Dealing with Mother’s Guilt

I’m sitting in my living room, while my kids are taking their naps, thinking about the first half of the day. It’s been a rough one. I have not been particularly kind, patient or loving towards them. I feel so guilty. I’m really hoping that the rest of the day flows more smoothly and that I can be more calm with them.

As parents, we have all had days like this. We all have days that feel never ending. We can feel like failures when it comes to patience, understanding, or any of the many other fundamental requirements of our job. We can be so hard on ourselves because we love our children so much and want the absolute best for them. In an ideal world, with no flaws, we would all be perfect parents. Our children would get our best selves all day, everyday. We would never question our choices. We wouldn’t feel conflicted about them later.

However, we are not perfect and it is easy to beat ourselves up over the imperfections in life and in ourselves. We feel guilt for things that we have control over and for things that we have absolutely zero control over. Some of them are our fault and some are not. Regardless of how the feelings came about, they all have the same thing in common. They are all in the past.

Can you change the past? I know I can’t. I put the kids to bed some nights and look back on the day, pinching myself for all of the ways that I feel I came up short. But what good is sitting in the guilt of a day that’s past? If we just rehash the day and feel bad about it it’s worth nothing. The only thing that it is good for is to use as a jumping point to get to a better place. What caused it? Was it something in my control or did it have nothing to do with me? Can I fix it or do I need to find a way to get past it?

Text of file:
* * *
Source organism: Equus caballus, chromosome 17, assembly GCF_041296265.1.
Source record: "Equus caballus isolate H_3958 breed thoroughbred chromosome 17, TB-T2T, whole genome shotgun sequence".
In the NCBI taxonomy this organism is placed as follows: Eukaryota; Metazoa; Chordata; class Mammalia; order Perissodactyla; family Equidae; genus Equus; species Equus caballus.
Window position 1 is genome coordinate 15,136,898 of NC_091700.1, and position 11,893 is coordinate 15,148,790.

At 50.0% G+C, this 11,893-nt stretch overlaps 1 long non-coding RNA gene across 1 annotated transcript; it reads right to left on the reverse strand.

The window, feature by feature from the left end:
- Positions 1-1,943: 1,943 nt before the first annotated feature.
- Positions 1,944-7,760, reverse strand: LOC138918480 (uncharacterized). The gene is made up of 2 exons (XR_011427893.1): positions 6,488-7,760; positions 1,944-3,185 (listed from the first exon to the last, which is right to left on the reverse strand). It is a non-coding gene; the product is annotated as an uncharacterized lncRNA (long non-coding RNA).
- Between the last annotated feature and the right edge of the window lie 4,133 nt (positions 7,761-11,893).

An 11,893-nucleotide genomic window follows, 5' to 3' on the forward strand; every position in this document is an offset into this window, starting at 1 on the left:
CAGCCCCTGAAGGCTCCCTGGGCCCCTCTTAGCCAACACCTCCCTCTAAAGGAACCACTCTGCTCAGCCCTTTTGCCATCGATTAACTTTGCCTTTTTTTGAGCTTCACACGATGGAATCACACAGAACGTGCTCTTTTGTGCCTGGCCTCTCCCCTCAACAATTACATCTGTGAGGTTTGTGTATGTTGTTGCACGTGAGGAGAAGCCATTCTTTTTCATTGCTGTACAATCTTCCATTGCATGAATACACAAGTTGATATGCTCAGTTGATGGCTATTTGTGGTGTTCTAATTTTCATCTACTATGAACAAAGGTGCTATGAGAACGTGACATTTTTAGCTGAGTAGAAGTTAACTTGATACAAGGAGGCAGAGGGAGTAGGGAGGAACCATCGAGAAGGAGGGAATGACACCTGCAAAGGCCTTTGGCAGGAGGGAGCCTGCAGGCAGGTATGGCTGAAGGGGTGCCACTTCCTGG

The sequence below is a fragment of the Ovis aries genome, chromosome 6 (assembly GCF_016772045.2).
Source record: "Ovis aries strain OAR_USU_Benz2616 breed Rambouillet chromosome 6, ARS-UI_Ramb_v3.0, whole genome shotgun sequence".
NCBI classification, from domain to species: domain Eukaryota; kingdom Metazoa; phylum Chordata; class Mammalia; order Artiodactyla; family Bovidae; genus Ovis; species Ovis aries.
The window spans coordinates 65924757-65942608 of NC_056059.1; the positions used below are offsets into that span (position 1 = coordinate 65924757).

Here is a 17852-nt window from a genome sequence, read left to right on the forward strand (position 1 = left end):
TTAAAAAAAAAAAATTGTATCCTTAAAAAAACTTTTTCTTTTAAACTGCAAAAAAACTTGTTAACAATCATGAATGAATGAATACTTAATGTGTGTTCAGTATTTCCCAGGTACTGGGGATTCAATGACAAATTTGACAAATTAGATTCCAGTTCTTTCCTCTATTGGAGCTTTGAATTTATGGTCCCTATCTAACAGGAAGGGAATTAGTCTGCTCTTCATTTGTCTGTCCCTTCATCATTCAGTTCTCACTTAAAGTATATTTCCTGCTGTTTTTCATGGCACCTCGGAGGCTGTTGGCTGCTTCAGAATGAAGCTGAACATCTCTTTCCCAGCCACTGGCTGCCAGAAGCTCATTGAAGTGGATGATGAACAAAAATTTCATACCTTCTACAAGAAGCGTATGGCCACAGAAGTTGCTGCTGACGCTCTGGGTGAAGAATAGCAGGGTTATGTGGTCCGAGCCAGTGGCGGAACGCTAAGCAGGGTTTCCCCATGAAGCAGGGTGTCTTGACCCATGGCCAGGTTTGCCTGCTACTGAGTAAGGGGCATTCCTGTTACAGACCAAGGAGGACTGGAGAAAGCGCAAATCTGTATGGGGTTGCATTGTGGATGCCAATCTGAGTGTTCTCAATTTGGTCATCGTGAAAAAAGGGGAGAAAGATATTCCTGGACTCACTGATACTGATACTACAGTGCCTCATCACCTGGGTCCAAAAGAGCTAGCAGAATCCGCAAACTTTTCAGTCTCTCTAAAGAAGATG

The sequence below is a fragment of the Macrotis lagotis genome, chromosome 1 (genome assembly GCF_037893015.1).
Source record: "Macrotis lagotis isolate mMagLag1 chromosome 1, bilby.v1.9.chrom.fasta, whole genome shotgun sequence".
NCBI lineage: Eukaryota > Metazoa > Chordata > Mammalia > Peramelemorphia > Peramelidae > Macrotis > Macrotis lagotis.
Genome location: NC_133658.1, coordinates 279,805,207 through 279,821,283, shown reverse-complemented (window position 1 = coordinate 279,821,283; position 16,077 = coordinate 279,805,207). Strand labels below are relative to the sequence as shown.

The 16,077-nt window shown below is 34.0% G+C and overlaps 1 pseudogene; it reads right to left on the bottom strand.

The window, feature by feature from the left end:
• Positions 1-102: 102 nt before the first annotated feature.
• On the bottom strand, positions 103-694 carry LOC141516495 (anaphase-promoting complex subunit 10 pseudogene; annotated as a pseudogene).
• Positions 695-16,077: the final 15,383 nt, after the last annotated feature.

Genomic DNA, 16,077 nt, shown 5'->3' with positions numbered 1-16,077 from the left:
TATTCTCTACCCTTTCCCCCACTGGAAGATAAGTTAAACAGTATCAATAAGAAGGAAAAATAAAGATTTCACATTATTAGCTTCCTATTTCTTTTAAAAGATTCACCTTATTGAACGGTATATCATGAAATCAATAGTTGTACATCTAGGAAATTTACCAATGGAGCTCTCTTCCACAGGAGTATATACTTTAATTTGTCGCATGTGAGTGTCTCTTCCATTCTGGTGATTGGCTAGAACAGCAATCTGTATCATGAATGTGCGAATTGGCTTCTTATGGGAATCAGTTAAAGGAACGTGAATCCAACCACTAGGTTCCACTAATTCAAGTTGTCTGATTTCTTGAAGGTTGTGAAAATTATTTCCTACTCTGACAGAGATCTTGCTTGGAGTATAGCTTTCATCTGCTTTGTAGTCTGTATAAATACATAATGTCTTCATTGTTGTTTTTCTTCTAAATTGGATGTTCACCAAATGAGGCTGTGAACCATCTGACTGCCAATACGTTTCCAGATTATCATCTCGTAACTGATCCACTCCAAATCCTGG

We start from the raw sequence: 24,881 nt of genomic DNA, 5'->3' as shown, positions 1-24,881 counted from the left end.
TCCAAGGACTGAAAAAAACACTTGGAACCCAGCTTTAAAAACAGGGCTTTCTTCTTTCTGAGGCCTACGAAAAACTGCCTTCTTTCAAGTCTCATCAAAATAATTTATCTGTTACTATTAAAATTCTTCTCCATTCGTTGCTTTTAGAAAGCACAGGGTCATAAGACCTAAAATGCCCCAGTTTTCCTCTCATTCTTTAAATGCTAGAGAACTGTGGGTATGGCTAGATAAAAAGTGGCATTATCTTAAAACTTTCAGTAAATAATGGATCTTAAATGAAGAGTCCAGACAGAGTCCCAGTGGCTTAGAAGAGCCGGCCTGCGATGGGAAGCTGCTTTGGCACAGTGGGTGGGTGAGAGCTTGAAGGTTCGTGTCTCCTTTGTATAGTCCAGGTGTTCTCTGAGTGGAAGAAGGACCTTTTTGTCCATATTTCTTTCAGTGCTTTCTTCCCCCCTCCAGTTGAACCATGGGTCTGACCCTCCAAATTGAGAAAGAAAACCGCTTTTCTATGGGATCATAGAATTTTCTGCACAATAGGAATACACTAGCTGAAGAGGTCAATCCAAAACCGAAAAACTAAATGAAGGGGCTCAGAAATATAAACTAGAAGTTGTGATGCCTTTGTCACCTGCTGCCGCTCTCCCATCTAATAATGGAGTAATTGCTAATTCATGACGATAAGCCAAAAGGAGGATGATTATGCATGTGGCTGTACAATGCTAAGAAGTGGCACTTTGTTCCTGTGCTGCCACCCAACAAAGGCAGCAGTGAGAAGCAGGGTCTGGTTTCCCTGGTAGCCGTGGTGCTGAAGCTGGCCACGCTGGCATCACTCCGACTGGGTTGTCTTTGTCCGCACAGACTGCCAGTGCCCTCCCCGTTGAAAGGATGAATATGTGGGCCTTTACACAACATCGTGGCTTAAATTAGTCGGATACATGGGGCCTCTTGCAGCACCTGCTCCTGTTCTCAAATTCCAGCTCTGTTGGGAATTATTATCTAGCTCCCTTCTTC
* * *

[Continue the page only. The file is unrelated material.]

Is there a magical cure for the guilt that a parent feels? No, but we can change how we deal with it.We will feel guilty time and time again. It will sink it’s claws in and hold on for dear life. We have to try our hardest to stop, for even one minute. Take a deep breath and realize that however we feel that our kids were let down or failed, embrace that something happened, realize that it is now in the past, and move on from that short moment with the resolve to begin again.

In my last article, What I Regret About Motherhood, I wrote about the feelings that accompany being a parent. I concluded that what we feel does not make up who we are. Just because we feel that we have failed does not make us failures. It is hard to shift gears once the guilt of falling short sets in. Try to catch it before it sinks its claws in and move past it. We work hard and we try our best over and over again. And that’s what matters the most at the end of the day.

ABOUT THE AUTHOR: SARAH SURETTE

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I have been a cosmetologist since 2009 and am currently a stay at home mother of two. I enjoy expanding my horizons and sharing my experiences through writing. My passions include the english language, soap making and exploring new places with my children.

Location: Boston, MA